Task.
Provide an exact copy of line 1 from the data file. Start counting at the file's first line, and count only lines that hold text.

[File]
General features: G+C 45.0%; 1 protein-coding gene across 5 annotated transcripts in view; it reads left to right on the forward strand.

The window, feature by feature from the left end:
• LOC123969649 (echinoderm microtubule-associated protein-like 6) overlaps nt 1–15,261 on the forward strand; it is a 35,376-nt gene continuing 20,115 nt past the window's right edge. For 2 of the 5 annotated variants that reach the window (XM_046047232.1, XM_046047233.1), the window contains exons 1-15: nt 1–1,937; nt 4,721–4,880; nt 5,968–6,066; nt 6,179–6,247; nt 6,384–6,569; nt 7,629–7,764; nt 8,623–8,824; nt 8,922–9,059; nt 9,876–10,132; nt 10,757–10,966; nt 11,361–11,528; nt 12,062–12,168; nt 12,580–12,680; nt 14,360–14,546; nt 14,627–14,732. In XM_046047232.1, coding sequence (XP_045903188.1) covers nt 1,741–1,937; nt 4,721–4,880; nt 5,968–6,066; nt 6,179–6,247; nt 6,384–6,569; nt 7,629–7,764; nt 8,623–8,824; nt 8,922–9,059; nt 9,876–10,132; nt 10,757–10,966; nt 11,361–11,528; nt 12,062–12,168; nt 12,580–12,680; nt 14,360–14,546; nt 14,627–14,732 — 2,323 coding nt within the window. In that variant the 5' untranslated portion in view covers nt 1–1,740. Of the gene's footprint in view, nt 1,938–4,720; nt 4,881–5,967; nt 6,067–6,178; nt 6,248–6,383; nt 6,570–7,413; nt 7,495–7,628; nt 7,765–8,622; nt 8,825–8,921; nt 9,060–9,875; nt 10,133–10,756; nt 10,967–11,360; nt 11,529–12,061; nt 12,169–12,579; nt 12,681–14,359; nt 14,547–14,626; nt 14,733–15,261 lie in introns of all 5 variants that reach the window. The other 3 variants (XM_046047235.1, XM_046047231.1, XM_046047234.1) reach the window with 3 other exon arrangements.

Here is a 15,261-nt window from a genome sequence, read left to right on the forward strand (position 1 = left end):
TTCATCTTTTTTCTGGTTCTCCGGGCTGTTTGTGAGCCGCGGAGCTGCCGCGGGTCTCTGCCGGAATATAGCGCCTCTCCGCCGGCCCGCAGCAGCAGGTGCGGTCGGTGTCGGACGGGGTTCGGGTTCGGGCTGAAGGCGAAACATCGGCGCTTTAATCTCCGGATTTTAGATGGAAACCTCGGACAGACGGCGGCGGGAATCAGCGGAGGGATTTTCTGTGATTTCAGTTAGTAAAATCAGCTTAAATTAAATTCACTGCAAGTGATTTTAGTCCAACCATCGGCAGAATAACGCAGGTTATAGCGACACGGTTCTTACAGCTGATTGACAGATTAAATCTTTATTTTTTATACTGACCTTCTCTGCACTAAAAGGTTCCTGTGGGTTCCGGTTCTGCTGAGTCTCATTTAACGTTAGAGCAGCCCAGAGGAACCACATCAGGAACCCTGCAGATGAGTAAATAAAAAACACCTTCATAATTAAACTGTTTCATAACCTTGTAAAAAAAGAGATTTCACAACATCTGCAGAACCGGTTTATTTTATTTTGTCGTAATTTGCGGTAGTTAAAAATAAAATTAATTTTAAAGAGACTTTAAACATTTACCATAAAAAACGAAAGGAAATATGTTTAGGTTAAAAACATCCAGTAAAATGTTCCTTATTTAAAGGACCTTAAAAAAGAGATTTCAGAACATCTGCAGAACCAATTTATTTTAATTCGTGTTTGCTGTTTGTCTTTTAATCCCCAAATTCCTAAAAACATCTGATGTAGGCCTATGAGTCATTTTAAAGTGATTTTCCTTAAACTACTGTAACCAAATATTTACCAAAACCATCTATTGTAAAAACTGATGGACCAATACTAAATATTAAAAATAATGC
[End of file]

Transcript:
General features: G+C 45.0%; 1 protein-coding gene across 5 annotated transcripts in view; it reads left to right on the forward strand.